Monday, February 24, 2014

Audra Middleton and Hitchhiker

Please welcome my friend Audra Middleton, whose recently released Hitchhiker, from Champagne Books, is a real winner! It's good to have you here, Audra.
Tell us about Hitchhiker, Audra. 

Hitchhiker is something like a backward X-Files. It is about a group of FBI agents solving normal crimes with their paranormal gifts. My main character, Ainsley, has a supernatural ability that makes her a human surveillance device. She’s being recruited by this FBI freak squad, but is hesitant to join them due to her laundry list of insecurities.

How did it come about?

I had spent years writing my first novel, a fantasy, and I was looking to write something a little lighter, set in modern day USA so I didn’t have to create a whole new world. I decided to start by "writing what I knew," so I made my main character a sarcastic middle school teacher (I used to be one), and then for fun I gave her the ability to hitch a ride in other people’s central nervous systems. Naturally, with a talent like that the FBI would be interested in her. It just kept going like that, one idea building on the last until I had myself a quirky little novel.

What changed as you wrote or researched?

As I wrote it, I had realized I needed to develop my antagonist more. I ended up adding and revising several chapters as I spent more time in his head.
I love that twist on a popular TV show. Speaking of influences, what authors do you return to again & again? Where do you find new authors to read?

I love reading Beverly Cleary to my kids, and I enjoy reading Stephen King myself. I find new authors through my on-line critique group and through my publishing company, Champagne Books and their Burst line. I really enjoy reading indie work. It’s refreshing.

We are fortunate to have so many sources for good writing these days. Do you have a writing routine or ritual? What distracts you when you’re writing? 

I like to sit in my recliner with my laptop, giant dictionary and a cup of coffee. But as long as I’ve got a great character in mind, I can write anywhere. My main distraction to writing is life – laundry, my job, running my kids from one practice to the next. But you have to live to write.

I hear you! My kids are grown, but there are still so many distractions. What do you like best/least about writing?

I love it when my characters take over. That’s when writing is more fun than work.The most challenging thing for me as a writer has been putting myself "out there." Letting others read my writing, at first, felt a bit like getting naked in front of them. Once I got used to that, it was time to pitch. After that, I had to start marketing. Every step of the way I'm exposing myself to more people. It’s been challenging, but it’s a lot more fun to share my writing with people than with a file drawer, and that thought is what keeps me going.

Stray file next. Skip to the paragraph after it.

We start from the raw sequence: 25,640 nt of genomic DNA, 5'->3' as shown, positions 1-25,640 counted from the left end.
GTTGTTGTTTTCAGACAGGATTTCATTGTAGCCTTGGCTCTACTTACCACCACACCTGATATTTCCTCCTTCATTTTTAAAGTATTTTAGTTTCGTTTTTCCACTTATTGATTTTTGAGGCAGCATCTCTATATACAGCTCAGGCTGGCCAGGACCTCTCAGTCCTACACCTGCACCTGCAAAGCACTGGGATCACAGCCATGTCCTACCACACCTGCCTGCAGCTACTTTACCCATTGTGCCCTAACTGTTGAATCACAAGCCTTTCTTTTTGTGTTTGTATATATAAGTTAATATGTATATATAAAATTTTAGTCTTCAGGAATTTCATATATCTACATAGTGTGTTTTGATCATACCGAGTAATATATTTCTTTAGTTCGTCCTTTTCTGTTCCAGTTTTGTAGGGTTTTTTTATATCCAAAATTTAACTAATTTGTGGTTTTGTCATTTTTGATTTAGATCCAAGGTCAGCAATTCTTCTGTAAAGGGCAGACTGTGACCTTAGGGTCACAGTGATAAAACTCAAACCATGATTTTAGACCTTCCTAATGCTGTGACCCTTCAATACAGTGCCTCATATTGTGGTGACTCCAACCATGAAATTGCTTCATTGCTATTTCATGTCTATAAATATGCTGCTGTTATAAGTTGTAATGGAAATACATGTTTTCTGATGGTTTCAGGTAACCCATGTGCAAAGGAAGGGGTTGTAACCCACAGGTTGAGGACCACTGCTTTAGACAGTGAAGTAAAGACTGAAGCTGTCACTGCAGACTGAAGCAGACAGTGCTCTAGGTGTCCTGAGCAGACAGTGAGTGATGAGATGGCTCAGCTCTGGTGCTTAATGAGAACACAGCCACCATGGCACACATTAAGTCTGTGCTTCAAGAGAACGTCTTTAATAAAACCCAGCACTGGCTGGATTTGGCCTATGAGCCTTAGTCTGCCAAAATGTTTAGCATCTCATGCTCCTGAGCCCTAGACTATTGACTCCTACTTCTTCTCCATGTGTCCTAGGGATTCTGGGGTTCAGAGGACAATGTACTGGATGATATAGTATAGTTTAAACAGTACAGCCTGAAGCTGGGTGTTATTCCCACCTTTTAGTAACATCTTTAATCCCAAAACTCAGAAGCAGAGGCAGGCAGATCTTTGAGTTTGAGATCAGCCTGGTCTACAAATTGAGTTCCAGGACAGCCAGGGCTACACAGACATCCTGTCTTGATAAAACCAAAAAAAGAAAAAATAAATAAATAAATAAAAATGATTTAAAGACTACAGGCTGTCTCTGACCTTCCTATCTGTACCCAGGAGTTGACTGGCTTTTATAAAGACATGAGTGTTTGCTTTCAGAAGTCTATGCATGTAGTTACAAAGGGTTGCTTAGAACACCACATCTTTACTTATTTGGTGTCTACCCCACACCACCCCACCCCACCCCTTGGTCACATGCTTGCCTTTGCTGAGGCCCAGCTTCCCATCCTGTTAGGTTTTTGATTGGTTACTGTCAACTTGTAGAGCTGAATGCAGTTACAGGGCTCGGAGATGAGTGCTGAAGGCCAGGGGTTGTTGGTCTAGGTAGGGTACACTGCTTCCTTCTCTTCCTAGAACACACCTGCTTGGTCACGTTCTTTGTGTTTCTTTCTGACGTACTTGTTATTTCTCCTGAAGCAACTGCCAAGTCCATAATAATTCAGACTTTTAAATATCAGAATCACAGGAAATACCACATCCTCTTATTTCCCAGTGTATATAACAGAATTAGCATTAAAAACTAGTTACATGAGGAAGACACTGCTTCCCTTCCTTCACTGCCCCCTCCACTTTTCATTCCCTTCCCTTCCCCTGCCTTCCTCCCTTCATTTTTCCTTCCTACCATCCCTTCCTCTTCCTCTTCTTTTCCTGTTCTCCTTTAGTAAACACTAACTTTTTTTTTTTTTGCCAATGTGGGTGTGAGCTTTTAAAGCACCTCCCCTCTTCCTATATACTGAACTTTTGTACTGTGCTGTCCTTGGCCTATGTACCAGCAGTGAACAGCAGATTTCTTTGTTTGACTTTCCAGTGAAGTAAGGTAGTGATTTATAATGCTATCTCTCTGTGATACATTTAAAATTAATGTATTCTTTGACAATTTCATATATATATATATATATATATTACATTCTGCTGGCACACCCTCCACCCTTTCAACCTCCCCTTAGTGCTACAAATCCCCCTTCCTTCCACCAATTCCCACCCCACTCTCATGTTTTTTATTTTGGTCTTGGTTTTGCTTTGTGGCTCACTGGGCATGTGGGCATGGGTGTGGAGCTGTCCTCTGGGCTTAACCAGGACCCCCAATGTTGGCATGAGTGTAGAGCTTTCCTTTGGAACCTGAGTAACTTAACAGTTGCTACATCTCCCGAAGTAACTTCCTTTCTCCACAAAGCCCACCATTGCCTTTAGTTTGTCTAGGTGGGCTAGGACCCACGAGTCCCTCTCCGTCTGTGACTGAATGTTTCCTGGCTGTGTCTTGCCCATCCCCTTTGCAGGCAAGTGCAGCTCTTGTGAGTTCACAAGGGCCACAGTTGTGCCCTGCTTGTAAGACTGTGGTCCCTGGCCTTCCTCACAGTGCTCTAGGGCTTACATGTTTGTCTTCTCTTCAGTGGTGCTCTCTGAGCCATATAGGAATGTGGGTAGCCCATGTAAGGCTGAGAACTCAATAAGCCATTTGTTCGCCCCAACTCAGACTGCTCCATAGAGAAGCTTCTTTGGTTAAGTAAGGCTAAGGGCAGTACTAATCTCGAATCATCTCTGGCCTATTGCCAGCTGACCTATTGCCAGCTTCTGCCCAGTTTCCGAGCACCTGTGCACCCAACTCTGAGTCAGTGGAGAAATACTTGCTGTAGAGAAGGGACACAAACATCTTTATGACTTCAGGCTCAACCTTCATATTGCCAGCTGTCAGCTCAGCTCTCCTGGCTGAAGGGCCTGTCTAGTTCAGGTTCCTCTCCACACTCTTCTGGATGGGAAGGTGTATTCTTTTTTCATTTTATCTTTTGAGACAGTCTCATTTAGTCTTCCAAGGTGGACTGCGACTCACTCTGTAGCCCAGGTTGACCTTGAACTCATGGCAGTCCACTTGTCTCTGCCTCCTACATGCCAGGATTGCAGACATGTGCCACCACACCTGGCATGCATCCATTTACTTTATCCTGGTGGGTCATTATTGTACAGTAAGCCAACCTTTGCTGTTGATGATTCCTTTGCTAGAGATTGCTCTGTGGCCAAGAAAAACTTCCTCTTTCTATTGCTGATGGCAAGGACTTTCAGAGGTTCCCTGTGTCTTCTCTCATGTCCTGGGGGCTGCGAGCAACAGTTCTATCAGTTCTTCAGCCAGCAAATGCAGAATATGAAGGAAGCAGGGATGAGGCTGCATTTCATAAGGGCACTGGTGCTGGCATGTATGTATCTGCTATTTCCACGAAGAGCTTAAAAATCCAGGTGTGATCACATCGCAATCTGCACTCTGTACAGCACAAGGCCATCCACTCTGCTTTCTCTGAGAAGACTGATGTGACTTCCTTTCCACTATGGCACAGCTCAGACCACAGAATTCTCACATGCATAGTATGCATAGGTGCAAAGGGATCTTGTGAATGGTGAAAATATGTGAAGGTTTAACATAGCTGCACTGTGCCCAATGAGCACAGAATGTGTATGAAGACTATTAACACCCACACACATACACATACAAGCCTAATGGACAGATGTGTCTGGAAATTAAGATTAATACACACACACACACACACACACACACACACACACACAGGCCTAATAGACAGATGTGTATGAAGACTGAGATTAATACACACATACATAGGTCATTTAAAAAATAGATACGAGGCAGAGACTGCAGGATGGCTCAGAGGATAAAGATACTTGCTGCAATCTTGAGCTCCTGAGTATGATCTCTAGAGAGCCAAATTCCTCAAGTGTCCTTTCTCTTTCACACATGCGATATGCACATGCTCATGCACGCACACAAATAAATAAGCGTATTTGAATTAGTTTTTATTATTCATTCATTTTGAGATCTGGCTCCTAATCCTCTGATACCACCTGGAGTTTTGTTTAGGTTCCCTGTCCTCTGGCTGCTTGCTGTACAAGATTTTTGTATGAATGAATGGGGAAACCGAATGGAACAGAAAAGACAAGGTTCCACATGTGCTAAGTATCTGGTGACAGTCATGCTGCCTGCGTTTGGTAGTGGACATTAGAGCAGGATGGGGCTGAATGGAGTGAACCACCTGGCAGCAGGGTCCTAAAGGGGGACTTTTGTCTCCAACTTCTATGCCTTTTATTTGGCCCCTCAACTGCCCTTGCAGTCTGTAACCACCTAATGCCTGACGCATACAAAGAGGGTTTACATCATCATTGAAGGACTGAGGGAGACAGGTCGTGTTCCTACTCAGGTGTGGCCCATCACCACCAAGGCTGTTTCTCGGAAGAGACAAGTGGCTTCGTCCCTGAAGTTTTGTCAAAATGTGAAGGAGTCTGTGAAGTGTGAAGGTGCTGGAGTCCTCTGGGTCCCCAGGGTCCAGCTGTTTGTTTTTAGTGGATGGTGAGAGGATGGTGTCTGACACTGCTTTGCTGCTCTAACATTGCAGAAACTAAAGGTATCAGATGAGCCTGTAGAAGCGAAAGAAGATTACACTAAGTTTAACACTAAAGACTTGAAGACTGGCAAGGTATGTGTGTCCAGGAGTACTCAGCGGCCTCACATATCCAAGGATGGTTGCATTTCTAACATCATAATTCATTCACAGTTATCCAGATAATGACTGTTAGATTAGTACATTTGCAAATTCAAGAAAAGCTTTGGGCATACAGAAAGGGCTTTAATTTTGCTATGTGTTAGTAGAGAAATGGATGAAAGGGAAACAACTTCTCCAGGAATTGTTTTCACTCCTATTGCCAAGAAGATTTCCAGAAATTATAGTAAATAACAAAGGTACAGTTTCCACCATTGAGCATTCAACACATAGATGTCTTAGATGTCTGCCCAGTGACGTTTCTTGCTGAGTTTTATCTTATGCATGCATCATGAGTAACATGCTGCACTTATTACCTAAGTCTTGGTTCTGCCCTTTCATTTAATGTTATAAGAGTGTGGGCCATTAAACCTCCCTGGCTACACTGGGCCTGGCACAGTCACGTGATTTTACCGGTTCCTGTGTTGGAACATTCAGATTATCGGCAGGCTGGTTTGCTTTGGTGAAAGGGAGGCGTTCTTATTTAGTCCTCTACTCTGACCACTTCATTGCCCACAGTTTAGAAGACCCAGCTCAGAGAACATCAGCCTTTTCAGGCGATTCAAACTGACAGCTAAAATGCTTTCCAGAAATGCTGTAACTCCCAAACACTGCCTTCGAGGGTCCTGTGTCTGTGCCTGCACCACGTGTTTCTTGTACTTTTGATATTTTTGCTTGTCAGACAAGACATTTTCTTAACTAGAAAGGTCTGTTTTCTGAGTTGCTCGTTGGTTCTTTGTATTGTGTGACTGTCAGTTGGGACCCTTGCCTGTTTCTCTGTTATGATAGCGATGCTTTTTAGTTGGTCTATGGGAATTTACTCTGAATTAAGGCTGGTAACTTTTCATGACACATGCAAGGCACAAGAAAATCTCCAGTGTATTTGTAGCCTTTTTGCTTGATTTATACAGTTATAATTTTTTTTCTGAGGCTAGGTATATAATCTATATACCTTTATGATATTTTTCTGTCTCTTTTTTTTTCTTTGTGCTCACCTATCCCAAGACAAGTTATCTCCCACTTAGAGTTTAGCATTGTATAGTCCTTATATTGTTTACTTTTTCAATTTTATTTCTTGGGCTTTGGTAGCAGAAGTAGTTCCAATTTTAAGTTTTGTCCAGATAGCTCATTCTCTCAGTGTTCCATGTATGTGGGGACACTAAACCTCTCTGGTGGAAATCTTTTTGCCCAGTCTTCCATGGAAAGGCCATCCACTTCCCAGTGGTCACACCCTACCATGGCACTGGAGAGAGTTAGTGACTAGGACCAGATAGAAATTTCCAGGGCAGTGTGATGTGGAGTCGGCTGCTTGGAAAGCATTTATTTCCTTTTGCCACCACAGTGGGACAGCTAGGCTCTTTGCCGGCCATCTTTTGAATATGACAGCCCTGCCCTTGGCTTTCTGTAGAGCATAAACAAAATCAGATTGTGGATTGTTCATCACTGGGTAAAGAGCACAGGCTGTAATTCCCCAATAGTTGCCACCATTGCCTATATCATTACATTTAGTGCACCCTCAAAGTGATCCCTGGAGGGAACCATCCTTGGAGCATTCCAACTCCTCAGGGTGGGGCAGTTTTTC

A large percentage of the writers I know struggle (to put it mildly) with marketing. If we were naturals at it, we'd be selling stuff, wouldn't we? One a more pleasant note, what are your favorite non-writing activities?

I like to read to my boys, play poker with my friends, and relax in front of a good movie with my husband. I would add daydreaming, but I consider that part of my writing process. 

A lot of non-writers don't realize how important daydreaming is to the creative process. We may look idle, but we're working furiously. In those daydreams, what else are you working on?

I am polishing up a romantic comedy about a woman whose normal life unravels and as a result she ends up falling for a drummer, coming to terms with her unconventional childhood, and discovering that normal was never really in her best interest. I am also working on the third and final book in my fantasy series and a sequel to Hitchhiker.

I can see the t-shirt already--Normal is not in my best interest. Great tagline. Where has writing taken you that you never expected to go?  

I spent a good deal of time researching how to poison people for this novel, which isn’t something I’ve considered in real life. It’s harder than you’d think (if you don’t want it discovered).

(Shivers) Remind me not to make you angry. How do you deal with dry spells? 

To deal with writer’s block I try to edit sections I’ve already written, skip around and write fun scenes that have popped into my head but I’m not sure where they’ll fit in, or if I’m really stuck, I’ll sometimes read the dictionary. It seems weird, but interesting words can sometimes spark new ideas for me.

It's not weird. Dictionaries are among my favorite books. Do you remember the first book you ever read or had read to you? First story you wrote?  

The first chapter book I remember reading was a biography of Helen Keller. I sat in the recliner all day and read it start to finish. The first story I remember writing was about a giant cookie that comes to life. It won me a seat at the Young Author’s Conference that year.
Audra, thanks for spending the time to be here today, and thanks for your thoughtful answers to my questions. Readers, be sure to check out Hitchhiker at the links below the blurb.


Small town art teacher, Ainsley Benton, has the ability to see, hear, and feel what other people are experiencing, and now the FBI’s freak squad wants to use her “human bug” abilities to catch bad guys. Despite her fear of commitment, failure, and responsibility, Ainsley temporarily agrees to help this team of misfits, and ends up risking life and limb to investigate a conspiracy that may only be one of her schizophrenic co-worker’s paranoid delusions.

ContactAudra loves to connect with readers at or

Buy Links for Hitchhiker:

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